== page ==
Tuesday, October 01, 2013

Invocation for a Most Beloved Month

This envoi to Ray Bradbury’s re-purposed Dark Carnival is one of the greatest, most evocative pieces of writing ever, hands down:

...that country where it is always
turning late in the year. That country
where the hills are fog and the rivers
are mist; where noons go quickly, dusks
and twilights linger, and midnights stay.
That country composed in the main of
cellars, sub-cellars, coal-bin, closets, attics,
and pantries faced away from the sun.
That country whose people are autumn 
people, thinking only autumn thoughts.
Whose people passing at night on the 
empty walks sound like rain....

Welcome, October, when the afternoon sun shines golden and elegiac like no other time of the year. T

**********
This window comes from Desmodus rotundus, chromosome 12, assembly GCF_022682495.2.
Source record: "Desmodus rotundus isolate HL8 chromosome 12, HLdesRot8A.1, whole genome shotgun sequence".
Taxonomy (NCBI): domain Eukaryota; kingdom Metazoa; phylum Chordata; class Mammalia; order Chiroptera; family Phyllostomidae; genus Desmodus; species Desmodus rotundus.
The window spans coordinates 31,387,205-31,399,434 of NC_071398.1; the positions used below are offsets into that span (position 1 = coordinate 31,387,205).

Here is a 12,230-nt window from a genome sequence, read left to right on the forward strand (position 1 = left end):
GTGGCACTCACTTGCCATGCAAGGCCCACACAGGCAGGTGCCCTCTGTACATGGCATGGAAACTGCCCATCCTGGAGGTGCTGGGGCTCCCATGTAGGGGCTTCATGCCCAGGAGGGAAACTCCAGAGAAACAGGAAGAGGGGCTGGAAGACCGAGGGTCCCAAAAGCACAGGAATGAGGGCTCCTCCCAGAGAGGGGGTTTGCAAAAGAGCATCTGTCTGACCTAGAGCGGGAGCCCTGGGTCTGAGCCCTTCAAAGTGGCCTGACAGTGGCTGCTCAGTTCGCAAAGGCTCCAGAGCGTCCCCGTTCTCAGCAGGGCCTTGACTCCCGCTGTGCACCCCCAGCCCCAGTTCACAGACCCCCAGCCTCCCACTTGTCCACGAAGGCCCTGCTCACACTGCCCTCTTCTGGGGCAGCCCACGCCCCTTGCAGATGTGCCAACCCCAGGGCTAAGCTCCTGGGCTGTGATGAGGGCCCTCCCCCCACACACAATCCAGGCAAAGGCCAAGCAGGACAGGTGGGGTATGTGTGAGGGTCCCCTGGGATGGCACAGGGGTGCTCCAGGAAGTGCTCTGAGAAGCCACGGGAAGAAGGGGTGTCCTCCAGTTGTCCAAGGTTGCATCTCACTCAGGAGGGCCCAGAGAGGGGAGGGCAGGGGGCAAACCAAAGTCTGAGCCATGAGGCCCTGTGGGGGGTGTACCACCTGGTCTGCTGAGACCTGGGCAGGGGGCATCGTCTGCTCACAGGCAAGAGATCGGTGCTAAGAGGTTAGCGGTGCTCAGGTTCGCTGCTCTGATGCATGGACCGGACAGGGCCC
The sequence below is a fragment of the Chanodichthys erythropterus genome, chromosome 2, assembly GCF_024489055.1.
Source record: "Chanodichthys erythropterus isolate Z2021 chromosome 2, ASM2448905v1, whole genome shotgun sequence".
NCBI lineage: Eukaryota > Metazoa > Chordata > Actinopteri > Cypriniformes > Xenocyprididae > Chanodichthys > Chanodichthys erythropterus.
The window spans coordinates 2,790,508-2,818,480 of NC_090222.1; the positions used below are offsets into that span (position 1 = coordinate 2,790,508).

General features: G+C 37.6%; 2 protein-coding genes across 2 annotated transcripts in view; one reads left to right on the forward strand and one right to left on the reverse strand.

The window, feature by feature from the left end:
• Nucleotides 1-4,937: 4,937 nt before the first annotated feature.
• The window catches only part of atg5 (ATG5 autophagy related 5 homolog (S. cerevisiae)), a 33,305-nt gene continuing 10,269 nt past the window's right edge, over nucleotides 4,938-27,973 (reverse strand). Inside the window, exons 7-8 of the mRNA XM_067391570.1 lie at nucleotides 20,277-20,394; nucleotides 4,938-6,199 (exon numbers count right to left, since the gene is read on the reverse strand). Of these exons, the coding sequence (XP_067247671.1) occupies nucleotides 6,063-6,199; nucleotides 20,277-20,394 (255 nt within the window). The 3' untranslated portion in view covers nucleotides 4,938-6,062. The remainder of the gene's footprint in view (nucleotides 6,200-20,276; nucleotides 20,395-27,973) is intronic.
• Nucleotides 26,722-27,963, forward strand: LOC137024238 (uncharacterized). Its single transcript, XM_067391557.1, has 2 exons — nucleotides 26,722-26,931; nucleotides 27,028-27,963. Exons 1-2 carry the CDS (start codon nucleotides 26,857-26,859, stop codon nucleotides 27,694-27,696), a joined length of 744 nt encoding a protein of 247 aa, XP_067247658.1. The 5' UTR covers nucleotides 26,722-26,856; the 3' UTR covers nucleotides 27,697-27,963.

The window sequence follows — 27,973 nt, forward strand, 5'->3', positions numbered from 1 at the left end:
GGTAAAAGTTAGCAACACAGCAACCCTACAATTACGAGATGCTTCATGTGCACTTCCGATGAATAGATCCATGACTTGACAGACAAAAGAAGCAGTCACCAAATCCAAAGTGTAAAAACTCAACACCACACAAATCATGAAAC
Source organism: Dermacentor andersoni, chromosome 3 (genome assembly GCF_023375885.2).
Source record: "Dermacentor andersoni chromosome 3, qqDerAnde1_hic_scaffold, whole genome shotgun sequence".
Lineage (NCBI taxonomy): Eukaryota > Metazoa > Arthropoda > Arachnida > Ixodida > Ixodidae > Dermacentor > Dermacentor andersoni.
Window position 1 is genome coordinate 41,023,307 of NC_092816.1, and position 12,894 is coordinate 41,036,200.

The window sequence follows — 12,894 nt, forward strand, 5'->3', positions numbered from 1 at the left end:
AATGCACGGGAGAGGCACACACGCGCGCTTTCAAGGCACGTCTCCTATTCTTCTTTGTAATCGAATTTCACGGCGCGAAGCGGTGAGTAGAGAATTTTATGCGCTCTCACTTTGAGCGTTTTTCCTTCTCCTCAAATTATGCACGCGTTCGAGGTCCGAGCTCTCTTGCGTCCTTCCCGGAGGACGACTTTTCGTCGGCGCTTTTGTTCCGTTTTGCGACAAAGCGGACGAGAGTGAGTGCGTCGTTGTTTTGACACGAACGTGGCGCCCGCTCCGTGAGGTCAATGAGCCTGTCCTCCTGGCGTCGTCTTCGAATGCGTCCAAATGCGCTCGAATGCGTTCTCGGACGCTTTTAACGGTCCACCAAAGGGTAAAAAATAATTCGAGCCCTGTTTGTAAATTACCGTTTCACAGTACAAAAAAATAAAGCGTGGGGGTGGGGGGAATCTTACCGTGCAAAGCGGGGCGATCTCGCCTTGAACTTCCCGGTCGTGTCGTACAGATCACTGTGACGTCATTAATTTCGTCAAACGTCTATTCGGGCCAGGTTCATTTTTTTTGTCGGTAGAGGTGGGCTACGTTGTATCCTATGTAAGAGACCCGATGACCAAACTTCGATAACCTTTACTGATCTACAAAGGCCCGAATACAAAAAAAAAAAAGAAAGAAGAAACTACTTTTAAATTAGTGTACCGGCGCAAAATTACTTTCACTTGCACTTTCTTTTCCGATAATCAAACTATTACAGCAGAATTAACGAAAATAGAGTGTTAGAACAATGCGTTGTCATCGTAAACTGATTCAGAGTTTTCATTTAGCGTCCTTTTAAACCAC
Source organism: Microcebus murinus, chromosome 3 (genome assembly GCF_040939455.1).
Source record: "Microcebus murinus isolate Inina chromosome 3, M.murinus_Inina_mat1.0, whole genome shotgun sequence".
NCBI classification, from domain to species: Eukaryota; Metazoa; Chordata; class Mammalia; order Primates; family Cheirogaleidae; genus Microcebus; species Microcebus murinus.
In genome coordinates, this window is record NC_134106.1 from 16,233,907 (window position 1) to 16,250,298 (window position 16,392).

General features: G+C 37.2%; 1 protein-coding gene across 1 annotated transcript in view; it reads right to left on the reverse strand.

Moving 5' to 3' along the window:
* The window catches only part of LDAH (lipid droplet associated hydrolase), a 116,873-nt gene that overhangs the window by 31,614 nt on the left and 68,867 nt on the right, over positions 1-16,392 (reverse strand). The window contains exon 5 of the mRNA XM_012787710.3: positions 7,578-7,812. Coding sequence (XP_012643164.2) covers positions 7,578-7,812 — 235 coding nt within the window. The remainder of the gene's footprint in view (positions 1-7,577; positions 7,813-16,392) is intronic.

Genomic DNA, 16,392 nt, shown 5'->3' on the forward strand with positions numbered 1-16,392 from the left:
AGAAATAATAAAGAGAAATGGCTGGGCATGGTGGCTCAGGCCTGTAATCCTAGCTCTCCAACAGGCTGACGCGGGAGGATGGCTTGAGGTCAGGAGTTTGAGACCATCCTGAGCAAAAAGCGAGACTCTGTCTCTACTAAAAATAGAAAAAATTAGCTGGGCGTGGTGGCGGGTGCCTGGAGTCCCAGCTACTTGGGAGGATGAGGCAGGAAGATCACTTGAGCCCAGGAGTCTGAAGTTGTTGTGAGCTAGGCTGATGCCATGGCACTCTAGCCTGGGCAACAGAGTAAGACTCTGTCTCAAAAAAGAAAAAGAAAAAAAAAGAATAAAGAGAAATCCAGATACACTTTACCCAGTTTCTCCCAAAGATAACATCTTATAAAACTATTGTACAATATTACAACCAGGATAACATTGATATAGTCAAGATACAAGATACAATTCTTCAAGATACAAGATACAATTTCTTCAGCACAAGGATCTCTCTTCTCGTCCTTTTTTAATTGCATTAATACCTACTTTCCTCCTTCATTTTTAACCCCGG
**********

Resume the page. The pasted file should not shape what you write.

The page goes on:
he sky turns a lonelier shade of blue, the sunset a red-orange blaze without heat. The evening air is seasoned with woodsmoke, the smell of cold. There’s an icy sharpness to the stars as they sparkle in a darker, deeper kind of night, steeped in a mystery summer can never know.

That is, if you live in a reasonable climate.

Welcome, October.

Painting by Joe Mugnaini from the early 1970s paperback edition of Ray Bradbury’s The October  Country. Hauntingly beautiful—and flat-out haunting, as befits the stories within.